Leonotis leonurus | Lions Ear (Wild Dagga) (different than Leonitis nepetifolia | Klip Dagga)
Lions Ear, also known as Lions Tail, Lions Claw, Minaret flower, and Cape Hemp, is a semi-evergreen, upright, tropical shrub in the mint family that’s native to South Africa. Plants have medium-dark green leaves and square stems that are typical of the mint family. The bright-orange blooms are fuzzy, tubular, showy, and separated into tiered whorls that each resemble a lion’s ears. Blooms start in summer and persist through fall. The globular dried flower heads are sharp to the touch, so wear gloves when handling or harvesting.
This stunner is easy to grow in full sun to partial shade and is not particularly picky about soil type, growing well in average, medium, or well-drained soils with average moisture. Grown as a perennial in ideal conditions, this plant can grow into a woody shrub becoming five feet tall and four or more feet wide. Wild Dagga is relatively salt-tolerant, making a nice addition to a coastal garden, and is also drought tolerant, making it suitable for xeriscaping. However, plants prefer regular summer water to perform best. Makes a great accent plant, to create a screen in the garden, or to just grow out in a container next to the driveway or on the patio.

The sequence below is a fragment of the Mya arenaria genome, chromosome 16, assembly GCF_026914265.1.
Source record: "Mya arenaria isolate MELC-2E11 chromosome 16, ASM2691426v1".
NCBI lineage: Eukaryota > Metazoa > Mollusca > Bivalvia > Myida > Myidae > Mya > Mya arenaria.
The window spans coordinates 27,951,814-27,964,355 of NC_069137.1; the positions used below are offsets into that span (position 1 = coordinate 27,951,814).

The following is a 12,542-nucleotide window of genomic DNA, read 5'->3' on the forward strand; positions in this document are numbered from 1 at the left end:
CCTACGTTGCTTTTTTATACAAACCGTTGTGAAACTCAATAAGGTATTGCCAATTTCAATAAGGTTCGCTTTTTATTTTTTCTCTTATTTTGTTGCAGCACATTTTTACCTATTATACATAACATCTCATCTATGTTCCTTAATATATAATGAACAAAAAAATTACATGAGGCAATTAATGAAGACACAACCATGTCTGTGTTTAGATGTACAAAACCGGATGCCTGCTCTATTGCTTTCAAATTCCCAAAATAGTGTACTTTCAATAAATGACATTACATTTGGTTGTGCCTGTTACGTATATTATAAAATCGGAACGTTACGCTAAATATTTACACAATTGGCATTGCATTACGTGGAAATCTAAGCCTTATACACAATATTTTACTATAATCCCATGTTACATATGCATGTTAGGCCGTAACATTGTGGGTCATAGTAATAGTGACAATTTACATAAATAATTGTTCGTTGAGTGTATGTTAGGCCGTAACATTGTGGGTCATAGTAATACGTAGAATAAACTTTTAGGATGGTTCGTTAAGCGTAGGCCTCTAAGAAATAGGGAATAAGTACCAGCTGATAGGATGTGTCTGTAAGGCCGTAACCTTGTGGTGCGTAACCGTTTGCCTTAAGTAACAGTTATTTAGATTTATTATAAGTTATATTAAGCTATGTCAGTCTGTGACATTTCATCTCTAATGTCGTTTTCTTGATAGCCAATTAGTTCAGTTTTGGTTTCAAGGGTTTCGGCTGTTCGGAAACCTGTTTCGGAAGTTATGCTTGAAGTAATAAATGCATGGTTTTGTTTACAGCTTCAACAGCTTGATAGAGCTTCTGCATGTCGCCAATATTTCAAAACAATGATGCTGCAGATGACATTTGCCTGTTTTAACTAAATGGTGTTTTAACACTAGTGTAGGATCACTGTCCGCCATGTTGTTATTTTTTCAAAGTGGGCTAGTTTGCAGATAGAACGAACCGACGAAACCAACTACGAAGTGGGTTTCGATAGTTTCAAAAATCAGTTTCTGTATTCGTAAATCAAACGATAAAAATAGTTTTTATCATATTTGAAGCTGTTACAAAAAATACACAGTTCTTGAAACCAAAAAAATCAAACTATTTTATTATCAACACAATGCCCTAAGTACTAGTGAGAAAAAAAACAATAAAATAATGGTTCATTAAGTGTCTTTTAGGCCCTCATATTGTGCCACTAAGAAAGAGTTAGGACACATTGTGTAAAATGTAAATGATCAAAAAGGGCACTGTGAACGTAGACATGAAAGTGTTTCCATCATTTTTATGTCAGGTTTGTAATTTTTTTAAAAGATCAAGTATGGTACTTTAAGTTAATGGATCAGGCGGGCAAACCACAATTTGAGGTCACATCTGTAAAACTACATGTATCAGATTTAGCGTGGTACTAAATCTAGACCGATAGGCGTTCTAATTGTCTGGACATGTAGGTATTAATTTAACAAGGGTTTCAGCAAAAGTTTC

Used for cut or dried flowers in floral arrangements.
Leonotis leonurus is widely known for its medicinal and mild psychoactive properties. The nomadic KhoiSan tribe of Africa have used this plant traditionally as a stimulant and an inebriant for social occasions, and as an herb for all kinds of ailments. It has an active component called marrubiin, which has both antioxidant and cardioprotective properties and is known to significantly improve myocardial functions. Infusions can be made from the entire plant. Leaves and flowers are traditionally smoked or chewed on ceremonial occasions to induce trance-like states. The flowers, seeds, leaves and stems are used widely to treat jaundice, tuberculosis, diabetes, high blood pressure, muscle cramps, dysentery, viral hepatitis, and diarrhea. The roots, leaves, and bark can be used as an emetic for bee stings, snakebites, and scorpion stings. The roots are also commonly brewed as a tea. Lion’s tail, believe it or not, is a fairly popular smoking alternative to tobacco or hemp, giving a mild euphoric and uplifting effect.
Lions Tail is deer resistant and attracts bees, birds, butterflies and hummingbirds. Plants are virtually pest and disease free in the garden.
Type: Annual or perennial
Sun exposure: Full sun to part shade
Mature height: 4-5 ft
Mature width: 3-4 ft
Hardiness zones: 8-11